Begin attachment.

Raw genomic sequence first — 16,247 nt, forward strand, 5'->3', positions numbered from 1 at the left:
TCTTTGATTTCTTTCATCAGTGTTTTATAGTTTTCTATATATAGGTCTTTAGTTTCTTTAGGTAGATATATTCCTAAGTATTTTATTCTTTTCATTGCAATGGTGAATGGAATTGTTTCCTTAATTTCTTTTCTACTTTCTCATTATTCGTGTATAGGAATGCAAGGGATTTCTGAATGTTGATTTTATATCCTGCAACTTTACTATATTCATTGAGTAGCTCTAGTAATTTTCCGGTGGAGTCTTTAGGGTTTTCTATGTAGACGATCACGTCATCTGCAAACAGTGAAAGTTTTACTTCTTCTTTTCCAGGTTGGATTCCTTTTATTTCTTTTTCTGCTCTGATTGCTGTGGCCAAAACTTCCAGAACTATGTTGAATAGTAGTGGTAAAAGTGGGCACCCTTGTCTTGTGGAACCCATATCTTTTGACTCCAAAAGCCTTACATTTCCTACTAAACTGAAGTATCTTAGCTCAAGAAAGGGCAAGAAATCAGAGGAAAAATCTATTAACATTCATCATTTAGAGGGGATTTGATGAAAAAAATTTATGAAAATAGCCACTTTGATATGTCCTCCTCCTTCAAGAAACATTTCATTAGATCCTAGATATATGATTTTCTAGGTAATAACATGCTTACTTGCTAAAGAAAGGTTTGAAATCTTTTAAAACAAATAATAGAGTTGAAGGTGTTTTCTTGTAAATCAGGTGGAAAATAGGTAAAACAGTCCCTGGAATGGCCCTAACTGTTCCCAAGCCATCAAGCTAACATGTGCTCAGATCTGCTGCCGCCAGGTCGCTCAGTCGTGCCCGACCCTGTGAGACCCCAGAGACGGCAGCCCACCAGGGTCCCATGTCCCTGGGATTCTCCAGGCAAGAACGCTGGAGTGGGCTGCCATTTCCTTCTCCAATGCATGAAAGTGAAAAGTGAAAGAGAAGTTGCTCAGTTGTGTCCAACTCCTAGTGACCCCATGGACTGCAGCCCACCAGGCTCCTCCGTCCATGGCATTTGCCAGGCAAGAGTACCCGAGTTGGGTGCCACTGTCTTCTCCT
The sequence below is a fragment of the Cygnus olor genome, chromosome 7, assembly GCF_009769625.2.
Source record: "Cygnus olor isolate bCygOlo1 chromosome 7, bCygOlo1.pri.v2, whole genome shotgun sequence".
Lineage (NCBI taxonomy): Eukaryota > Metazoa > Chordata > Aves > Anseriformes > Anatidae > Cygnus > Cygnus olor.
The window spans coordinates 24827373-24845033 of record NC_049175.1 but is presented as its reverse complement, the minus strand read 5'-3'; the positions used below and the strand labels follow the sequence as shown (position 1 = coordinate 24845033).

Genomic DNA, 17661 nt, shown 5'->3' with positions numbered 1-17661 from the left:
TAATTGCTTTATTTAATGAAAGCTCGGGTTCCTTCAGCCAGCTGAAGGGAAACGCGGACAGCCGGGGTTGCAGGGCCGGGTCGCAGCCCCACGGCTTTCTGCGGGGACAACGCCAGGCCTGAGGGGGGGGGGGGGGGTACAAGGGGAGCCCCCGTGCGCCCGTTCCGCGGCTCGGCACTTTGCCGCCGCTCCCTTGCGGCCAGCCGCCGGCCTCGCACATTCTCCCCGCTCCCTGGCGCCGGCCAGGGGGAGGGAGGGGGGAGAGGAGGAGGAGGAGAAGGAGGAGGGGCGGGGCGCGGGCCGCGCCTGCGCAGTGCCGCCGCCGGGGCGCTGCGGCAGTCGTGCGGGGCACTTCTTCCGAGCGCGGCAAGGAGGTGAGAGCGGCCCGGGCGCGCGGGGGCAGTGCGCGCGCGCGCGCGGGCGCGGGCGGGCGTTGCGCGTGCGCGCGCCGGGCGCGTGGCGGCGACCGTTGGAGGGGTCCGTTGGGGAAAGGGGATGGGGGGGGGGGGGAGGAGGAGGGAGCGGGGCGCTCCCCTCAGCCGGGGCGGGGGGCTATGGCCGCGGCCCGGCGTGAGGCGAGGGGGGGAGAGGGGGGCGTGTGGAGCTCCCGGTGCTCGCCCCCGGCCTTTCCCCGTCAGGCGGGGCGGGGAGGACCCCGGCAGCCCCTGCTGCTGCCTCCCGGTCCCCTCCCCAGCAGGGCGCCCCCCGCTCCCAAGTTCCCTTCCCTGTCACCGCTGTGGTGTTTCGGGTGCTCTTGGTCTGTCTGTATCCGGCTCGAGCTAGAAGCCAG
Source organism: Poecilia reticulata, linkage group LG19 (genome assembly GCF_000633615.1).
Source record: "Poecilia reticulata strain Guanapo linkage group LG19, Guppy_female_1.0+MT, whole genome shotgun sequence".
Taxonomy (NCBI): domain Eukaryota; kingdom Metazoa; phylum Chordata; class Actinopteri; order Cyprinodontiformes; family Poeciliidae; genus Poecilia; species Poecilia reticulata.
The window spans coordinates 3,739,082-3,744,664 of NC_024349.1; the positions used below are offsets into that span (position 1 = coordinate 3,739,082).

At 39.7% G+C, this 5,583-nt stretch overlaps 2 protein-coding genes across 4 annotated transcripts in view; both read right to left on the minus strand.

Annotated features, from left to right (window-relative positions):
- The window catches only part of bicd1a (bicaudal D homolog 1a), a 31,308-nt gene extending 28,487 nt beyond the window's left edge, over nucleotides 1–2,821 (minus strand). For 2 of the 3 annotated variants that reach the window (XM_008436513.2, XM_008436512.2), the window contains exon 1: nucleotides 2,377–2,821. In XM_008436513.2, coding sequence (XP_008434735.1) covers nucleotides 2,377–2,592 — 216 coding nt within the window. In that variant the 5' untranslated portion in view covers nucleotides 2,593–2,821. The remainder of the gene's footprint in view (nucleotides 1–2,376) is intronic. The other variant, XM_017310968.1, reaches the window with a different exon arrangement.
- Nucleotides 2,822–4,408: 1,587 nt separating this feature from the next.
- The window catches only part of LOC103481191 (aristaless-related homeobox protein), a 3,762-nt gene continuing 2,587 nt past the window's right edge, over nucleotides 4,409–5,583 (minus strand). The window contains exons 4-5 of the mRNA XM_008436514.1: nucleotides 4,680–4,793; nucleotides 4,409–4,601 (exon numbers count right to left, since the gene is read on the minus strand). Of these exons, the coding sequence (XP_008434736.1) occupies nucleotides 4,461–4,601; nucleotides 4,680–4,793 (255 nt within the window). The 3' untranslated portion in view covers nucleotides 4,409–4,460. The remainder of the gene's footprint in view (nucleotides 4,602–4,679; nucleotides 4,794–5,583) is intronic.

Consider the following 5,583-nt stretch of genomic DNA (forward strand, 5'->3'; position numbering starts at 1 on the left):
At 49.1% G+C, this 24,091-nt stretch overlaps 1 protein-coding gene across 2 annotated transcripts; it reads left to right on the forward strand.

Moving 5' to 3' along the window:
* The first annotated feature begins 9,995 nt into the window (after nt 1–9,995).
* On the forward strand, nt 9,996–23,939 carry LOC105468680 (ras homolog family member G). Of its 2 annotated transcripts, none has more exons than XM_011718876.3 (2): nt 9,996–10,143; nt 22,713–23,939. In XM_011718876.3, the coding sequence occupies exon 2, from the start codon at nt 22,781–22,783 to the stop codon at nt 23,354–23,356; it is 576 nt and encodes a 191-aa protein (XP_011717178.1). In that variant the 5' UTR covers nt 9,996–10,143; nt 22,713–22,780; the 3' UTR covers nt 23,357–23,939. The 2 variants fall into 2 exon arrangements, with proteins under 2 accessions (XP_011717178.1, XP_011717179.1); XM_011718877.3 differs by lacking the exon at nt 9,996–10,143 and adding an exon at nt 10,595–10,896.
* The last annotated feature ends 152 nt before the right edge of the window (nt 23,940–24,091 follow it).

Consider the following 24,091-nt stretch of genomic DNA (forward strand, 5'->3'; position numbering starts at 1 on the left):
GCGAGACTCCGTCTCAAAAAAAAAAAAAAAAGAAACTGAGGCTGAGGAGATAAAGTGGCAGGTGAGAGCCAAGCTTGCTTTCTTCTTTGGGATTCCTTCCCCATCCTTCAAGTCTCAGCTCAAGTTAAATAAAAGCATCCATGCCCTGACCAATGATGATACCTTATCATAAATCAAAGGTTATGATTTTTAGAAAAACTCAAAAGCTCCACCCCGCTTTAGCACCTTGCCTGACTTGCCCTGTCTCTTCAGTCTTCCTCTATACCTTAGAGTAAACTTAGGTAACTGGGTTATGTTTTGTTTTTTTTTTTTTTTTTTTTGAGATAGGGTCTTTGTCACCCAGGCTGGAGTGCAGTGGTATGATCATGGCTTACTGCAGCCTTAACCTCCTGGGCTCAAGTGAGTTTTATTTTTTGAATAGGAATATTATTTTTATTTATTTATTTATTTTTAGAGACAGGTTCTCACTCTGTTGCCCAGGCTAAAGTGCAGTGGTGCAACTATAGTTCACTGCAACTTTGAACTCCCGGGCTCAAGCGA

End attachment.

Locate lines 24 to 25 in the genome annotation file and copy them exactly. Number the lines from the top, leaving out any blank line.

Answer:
Consider the following 24,091-nt stretch of genomic DNA (forward strand, 5'->3'; position numbering starts at 1 on the left):
GCGAGACTCCGTCTCAAAAAAAAAAAAAAAAGAAACTGAGGCTGAGGAGATAAAGTGGCAGGTGAGAGCCAAGCTTGCTTTCTTCTTTGGGATTCCTTCCCCATCCTTCAAGTCTCAGCTCAAGTTAAATAAAAGCATCCATGCCCTGACCAATGATGATACCTTATCATAAATCAAAGGTTATGATTTTTAGAAAAACTCAAAAGCTCCACCCCGCTTTAGCACCTTGCCTGACTTGCCCTGTCTCTTCAGTCTTCCTCTATACCTTAGAGTAAACTTAGGTAACTGGGTTATGTTTTGTTTTTTTTTTTTTTTTTTTTGAGATAGGGTCTTTGTCACCCAGGCTGGAGTGCAGTGGTATGATCATGGCTTACTGCAGCCTTAACCTCCTGGGCTCAAGTGAGTTTTATTTTTTGAATAGGAATATTATTTTTATTTATTTATTTATTTTTAGAGACAGGTTCTCACTCTGTTGCCCAGGCTAAAGTGCAGTGGTGCAACTATAGTTCACTGCAACTTTGAACTCCCGGGCTCAAGCGA